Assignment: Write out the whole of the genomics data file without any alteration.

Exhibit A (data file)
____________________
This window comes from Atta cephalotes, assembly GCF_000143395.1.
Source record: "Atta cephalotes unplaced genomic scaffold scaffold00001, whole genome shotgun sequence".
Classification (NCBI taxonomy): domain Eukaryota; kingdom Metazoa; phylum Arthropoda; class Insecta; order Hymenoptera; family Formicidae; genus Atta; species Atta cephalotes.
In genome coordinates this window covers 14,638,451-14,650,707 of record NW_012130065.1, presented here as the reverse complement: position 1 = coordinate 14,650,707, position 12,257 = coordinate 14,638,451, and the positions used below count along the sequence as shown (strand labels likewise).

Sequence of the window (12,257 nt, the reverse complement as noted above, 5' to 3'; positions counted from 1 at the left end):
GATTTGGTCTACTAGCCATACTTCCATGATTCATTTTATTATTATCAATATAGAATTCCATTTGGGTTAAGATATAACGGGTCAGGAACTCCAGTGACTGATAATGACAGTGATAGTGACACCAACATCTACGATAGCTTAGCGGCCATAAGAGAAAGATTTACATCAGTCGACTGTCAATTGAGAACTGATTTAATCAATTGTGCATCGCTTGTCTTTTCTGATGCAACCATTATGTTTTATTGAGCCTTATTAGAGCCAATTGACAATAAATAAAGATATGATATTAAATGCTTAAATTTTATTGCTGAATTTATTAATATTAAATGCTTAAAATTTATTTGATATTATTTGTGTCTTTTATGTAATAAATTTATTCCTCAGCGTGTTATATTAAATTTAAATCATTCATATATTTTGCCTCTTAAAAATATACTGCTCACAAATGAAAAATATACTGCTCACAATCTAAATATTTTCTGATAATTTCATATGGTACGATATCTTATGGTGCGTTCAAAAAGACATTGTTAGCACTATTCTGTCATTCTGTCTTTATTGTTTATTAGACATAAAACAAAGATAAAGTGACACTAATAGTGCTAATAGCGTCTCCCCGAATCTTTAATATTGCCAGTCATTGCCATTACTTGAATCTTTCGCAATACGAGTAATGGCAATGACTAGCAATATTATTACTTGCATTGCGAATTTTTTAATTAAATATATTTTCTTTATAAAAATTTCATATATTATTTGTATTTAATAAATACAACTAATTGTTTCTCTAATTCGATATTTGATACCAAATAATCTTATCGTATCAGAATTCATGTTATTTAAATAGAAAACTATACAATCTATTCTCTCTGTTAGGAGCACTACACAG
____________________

This window comes from Atta cephalotes, assembly GCF_000143395.1.
Source record: "Atta cephalotes unplaced genomic scaffold scaffold00001, whole genome shotgun sequence".
Classification (NCBI taxonomy): domain Eukaryota; kingdom Metazoa; phylum Arthropoda; class Insecta; order Hymenoptera; family Formicidae; genus Atta; species Atta cephalotes.
In genome coordinates this window covers 14,638,451-14,650,707 of record NW_012130065.1, presented here as the reverse complement: position 1 = coordinate 14,650,707, position 12,257 = coordinate 14,638,451, and the positions used below count along the sequence as shown (strand labels likewise).

Sequence of the window (12,257 nt, the reverse complement as noted above, 5' to 3'; positions counted from 1 at the left end):
GATTTGGTCTACTAGCCATACTTCCATGATTCATTTTATTATTATCAATATAGAATTCCATTTGGGTTAAGATATAACGGGTCAGGAACTCCAGTGACTGATAATGACAGTGATAGTGACACCAACATCTACGATAGCTTAGCGGCCATAAGAGAAAGATTTACATCAGTCGACTGTCAATTGAGAACTGATTTAATCAATTGTGCATCGCTTGTCTTTTCTGATGCAACCATTATGTTTTATTGAGCCTTATTAGAGCCAATTGACAATAAATAAAGATATGATATTAAATGCTTAAATTTTATTGCTGAATTTATTAATATTAAATGCTTAAAATTTATTTGATATTATTTGTGTCTTTTATGTAATAAATTTATTCCTCAGCGTGTTATATTAAATTTAAATCATTCATATATTTTGCCTCTTAAAAATATACTGCTCACAAATGAAAAATATACTGCTCACAATCTAAATATTTTCTGATAATTTCATATGGTACGATATCTTATGGTGCGTTCAAAAAGACATTGTTAGCACTATTCTGTCATTCTGTCTTTATTGTTTATTAGACATAAAACAAAGATAAAGTGACACTAATAGTGCTAATAGCGTCTCCCCGAATCTTTAATATTGCCAGTCATTGCCATTACTTGAATCTTTCGCAATACGAGTAATGGCAATGACTAGCAATATTATTACTTGCATTGCGAATTTTTTAATTAAATATATTTTCTTTATAAAAATTTCATATATTATTTGTATTTAATAAATACAACTAATTGTTTCTCTAATTCGATATTTGATACCAAATAATCTTATCGTATCAGAATTCATGTTATTTAAATAGAAAACTATACAATCTATTCTCTCTGTTAGGAGCACTACACAG